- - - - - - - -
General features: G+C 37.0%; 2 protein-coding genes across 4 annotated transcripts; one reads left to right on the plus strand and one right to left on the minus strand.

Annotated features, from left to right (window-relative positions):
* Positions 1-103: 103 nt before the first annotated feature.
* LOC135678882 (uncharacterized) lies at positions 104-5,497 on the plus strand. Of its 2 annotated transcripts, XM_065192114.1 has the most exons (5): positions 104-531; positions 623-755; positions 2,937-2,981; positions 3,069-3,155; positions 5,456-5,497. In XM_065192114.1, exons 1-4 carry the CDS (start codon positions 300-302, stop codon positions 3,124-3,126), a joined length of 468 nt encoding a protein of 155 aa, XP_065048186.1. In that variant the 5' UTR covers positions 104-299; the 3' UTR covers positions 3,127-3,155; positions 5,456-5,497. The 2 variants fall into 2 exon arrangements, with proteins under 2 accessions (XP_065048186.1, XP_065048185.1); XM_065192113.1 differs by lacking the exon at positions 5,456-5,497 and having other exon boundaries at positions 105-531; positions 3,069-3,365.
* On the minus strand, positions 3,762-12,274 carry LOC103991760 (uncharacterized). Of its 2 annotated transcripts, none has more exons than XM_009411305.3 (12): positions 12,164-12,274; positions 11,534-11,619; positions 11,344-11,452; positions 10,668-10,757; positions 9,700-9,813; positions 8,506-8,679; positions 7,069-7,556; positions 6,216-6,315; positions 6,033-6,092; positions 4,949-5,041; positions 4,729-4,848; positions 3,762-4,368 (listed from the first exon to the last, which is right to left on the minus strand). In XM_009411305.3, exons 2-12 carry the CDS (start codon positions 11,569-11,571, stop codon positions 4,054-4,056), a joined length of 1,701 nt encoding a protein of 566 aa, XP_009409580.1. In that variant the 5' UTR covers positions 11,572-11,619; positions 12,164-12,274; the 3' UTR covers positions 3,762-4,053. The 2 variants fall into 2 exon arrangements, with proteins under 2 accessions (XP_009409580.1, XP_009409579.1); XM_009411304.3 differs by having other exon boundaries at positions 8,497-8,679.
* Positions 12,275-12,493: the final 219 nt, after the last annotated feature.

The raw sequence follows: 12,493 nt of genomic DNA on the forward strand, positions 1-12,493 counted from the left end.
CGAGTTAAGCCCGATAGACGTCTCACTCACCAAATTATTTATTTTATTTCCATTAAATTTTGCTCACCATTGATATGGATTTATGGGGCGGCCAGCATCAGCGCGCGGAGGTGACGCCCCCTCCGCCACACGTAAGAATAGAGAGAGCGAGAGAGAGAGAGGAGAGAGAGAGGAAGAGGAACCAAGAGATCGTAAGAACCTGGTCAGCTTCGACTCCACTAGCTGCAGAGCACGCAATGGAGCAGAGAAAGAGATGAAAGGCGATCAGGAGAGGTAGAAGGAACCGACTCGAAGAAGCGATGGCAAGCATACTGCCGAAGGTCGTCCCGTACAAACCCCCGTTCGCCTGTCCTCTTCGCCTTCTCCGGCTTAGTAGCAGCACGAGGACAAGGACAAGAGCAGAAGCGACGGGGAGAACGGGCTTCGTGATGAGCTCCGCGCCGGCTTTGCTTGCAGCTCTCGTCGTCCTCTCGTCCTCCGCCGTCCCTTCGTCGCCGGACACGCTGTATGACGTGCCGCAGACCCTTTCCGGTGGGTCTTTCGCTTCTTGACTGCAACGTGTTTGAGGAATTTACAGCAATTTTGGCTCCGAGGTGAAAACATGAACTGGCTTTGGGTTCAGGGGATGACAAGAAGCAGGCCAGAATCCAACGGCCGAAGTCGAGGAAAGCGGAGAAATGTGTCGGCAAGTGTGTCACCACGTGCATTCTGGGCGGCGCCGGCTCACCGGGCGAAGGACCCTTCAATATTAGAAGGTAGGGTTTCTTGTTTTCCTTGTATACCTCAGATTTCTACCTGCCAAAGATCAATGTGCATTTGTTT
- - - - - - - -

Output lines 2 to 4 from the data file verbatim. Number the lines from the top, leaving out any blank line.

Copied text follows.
Annotated features, from left to right (window-relative positions):
* Positions 1-103: 103 nt before the first annotated feature.
* LOC135678882 (uncharacterized) lies at positions 104-5,497 on the plus strand. Of its 2 annotated transcripts, XM_065192114.1 has the most exons (5): positions 104-531; positions 623-755; positions 2,937-2,981; positions 3,069-3,155; positions 5,456-5,497. In XM_065192114.1, exons 1-4 carry the CDS (start codon positions 300-302, stop codon positions 3,124-3,126), a joined length of 468 nt encoding a protein of 155 aa, XP_065048186.1. In that variant the 5' UTR covers positions 104-299; the 3' UTR covers positions 3,127-3,155; positions 5,456-5,497. The 2 variants fall into 2 exon arrangements, with proteins under 2 accessions (XP_065048186.1, XP_065048185.1); XM_065192113.1 differs by lacking the exon at positions 5,456-5,497 and having other exon boundaries at positions 105-531; positions 3,069-3,365.